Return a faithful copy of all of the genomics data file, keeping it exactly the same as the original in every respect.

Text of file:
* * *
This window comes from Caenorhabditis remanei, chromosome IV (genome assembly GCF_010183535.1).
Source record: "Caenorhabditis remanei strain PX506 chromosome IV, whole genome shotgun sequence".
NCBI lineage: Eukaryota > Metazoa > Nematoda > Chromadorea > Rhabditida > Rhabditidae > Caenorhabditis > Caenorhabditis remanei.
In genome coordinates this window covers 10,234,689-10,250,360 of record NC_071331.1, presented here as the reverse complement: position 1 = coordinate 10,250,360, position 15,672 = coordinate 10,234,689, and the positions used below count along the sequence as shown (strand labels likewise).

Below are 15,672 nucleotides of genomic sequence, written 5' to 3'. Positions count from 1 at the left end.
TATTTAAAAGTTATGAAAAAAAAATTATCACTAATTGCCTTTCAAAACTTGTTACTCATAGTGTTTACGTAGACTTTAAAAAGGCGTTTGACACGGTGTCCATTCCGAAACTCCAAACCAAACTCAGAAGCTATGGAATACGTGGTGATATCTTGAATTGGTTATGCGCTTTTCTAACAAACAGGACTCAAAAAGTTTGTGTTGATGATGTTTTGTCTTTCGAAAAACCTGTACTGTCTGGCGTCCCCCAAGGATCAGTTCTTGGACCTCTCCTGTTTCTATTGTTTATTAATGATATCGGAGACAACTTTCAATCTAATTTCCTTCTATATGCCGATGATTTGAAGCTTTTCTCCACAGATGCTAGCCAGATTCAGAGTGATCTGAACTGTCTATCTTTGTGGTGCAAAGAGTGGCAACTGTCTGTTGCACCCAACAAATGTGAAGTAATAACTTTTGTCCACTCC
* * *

This window comes from Caenorhabditis remanei, chromosome IV (genome assembly GCF_010183535.1).
Source record: "Caenorhabditis remanei strain PX506 chromosome IV, whole genome shotgun sequence".
NCBI lineage: Eukaryota > Metazoa > Nematoda > Chromadorea > Rhabditida > Rhabditidae > Caenorhabditis > Caenorhabditis remanei.
In genome coordinates this window covers 10,234,689-10,250,360 of record NC_071331.1, presented here as the reverse complement: position 1 = coordinate 10,250,360, position 15,672 = coordinate 10,234,689, and the positions used below count along the sequence as shown (strand labels likewise).

Below are 15,672 nucleotides of genomic sequence, written 5' to 3'. Positions count from 1 at the left end.
TATTTAAAAGTTATGAAAAAAAAATTATCACTAATTGCCTTTCAAAACTTGTTACTCATAGTGTTTACGTAGACTTTAAAAAGGCGTTTGACACGGTGTCCATTCCGAAACTCCAAACCAAACTCAGAAGCTATGGAATACGTGGTGATATCTTGAATTGGTTATGCGCTTTTCTAACAAACAGGACTCAAAAAGTTTGTGTTGATGATGTTTTGTCTTTCGAAAAACCTGTACTGTCTGGCGTCCCCCAAGGATCAGTTCTTGGACCTCTCCTGTTTCTATTGTTTATTAATGATATCGGAGACAACTTTCAATCTAATTTCCTTCTATATGCCGATGATTTGAAGCTTTTCTCCACAGATGCTAGCCAGATTCAGAGTGATCTGAACTGTCTATCTTTGTGGTGCAAAGAGTGGCAACTGTCTGTTGCACCCAACAAATGTGAAGTAATAACTTTTGTCCACTCC